Trackers for Seniors

Toshiba Addresses an Ageing Market

Toshiba_bands_lAlmost 25 percent of Japan’s population is above the age of 65, compared with about 16 percent in the UK and 15 percent in the US. Populations around the world are getting older, but Japan is a few steps ahead. This makes the region a leading gauge for mobile healthcare and sensor-filled devices. Hardware is being used to address demographic shifts.

Toshiba recently introduced a pair of wrist-worn trackers intended specifically to keep seniors connected and accessible. The Silmee W20 and Silmee W21 are professional-level devices that enable caregivers to monitor and log the activity of the wearer.

The trackers record heart rate, skin temperature, UV exposure and sleep, and are able to connect to Android or iOS phones via Bluetooth. Both have an emergency button to alert physicians or family if needed. The Silmee W21 contains a GPS chipset for remote location tracking.

The Toshiba Silmee W20 can be ordered online in Japan for $193, and the W21 will cost about $225. Shipping will begin in a few weeks.

Toshiba has announced a number of wearable products this year under the sub-brand Silmee, which stands for Smart Intelligent Monitor Engine and Ecosystem. Toshiba’s ambitions in wearables approach the healthcare domain, with products more akin to medical devices than those built for casual use.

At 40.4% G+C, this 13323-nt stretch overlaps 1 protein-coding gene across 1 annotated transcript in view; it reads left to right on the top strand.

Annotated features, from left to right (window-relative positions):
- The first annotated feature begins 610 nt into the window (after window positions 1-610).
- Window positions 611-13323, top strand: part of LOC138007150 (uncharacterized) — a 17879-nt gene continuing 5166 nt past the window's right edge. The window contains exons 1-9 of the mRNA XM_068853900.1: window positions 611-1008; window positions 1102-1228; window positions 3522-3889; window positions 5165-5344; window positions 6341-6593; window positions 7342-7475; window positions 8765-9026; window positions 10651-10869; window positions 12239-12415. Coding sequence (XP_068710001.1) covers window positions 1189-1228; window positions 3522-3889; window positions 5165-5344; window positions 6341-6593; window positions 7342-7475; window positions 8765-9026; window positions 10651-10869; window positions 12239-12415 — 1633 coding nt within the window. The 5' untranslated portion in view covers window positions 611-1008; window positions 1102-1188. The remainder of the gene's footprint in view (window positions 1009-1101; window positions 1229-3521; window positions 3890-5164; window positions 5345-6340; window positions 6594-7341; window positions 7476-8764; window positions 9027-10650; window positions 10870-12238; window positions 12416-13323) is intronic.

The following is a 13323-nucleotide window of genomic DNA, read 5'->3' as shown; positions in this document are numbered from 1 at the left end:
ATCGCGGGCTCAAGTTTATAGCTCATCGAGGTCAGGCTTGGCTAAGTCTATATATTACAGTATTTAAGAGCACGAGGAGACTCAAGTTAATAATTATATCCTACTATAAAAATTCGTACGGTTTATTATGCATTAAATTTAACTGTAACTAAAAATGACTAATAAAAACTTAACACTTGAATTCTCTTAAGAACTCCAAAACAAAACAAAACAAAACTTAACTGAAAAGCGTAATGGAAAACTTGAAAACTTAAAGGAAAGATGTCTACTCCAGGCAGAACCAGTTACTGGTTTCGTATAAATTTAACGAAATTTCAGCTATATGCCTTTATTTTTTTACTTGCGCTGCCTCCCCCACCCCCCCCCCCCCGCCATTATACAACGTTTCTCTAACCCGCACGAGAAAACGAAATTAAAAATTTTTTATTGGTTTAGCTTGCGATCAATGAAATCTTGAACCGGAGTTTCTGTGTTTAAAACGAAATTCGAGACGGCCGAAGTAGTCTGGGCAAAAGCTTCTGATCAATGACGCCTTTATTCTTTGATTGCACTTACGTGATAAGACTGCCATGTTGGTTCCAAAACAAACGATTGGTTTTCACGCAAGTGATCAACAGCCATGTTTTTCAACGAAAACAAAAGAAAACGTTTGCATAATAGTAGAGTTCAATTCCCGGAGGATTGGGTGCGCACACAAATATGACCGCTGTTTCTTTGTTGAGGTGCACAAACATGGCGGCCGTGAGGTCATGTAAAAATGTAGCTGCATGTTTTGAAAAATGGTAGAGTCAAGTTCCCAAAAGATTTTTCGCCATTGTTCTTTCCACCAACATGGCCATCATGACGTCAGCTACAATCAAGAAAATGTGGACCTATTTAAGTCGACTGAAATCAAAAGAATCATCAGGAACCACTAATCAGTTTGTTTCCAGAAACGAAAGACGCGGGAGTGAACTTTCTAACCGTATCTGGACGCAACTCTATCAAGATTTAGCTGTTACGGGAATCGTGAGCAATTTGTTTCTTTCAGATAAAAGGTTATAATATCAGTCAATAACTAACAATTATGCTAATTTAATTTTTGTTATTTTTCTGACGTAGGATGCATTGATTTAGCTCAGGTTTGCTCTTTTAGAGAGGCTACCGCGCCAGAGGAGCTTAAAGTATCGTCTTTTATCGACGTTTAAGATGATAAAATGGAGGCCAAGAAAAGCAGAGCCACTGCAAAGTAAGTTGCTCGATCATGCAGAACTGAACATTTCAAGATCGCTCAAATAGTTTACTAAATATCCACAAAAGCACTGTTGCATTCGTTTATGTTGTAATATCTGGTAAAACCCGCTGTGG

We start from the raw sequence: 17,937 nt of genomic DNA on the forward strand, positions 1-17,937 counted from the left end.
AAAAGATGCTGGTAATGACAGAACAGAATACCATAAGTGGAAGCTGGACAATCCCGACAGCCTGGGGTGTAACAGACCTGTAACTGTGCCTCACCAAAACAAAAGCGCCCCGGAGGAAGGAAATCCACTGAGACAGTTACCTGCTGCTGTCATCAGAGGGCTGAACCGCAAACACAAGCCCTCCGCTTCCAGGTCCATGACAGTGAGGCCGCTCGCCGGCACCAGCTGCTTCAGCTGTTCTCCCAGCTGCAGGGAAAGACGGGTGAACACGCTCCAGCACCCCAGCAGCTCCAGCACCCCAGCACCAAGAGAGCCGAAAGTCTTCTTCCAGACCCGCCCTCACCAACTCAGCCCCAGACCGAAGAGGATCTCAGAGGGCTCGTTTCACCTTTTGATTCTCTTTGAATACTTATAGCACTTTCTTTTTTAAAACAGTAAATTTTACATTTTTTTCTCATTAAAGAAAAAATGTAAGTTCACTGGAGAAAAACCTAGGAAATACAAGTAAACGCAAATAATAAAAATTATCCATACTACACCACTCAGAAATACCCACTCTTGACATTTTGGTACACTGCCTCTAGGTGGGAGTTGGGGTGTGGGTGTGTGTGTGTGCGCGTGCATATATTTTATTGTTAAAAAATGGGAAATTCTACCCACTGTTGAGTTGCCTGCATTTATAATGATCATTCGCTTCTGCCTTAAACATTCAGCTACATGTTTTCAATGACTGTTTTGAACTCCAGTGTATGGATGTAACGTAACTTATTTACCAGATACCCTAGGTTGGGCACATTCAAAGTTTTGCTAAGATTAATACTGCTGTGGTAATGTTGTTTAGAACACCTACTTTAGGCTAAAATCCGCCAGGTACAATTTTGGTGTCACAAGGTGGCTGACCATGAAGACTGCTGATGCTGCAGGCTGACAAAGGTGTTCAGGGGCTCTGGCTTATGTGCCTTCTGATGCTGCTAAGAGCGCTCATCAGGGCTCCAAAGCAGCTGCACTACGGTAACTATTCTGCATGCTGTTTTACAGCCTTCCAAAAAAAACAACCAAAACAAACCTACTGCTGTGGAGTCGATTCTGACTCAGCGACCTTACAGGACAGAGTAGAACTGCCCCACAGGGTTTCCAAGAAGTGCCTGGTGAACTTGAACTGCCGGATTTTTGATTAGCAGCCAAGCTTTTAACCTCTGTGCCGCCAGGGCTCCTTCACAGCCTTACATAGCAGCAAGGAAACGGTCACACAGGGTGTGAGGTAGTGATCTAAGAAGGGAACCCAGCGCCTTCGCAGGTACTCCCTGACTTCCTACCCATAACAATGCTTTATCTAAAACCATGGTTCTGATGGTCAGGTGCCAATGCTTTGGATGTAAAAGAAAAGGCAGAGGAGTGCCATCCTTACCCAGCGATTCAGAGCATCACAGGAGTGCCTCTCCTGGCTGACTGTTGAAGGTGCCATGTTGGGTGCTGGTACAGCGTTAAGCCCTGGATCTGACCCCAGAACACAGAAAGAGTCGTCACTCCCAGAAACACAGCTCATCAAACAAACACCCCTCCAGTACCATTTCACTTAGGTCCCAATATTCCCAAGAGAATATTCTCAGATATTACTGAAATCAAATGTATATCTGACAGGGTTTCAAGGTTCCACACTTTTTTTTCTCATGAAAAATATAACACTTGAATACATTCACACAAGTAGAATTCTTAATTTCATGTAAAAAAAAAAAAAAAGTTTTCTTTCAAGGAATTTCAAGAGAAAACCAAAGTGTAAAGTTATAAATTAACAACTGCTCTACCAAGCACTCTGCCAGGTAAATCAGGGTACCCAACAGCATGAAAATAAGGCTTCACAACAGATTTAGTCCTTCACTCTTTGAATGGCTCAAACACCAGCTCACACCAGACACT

At CES 2015 in January, Toshiba introduced a wearable able to track the user’s quality of sleep. The device, simply called the Silmee, attaches to the skin at night and contains sensors to monitor heartbeat, blood flow and skin temperature, and which can log patterns during sleep. Toshiba has applied for US Food and Drug Administration approval of the sleep tracker, which would allow the company to market it as a medical device rather than a consumer product.

CCS Insight recently forecast that the wearables market will reach 245 million units globally by 2019, generating $25 billion in revenue that year (see Press Release: Wearables Market to Be Worth $25 Billion by 2019). Wearables have become a mainstream business addressing niche needs. Opportunities in senior care — providing professional-grade monitoring wearables to support caregivers and loved ones — are supported by demographic shifts and increased longevity. Product certification requirements have to be considered — a complication that distinguishes healthcare from well-being and changes the target market for any device.

Toshiba isn’t a brand closely associated with wearables, but the company is learning from changes in its home market. Lessons studied there will certainly be portable around the globe in the coming decade.

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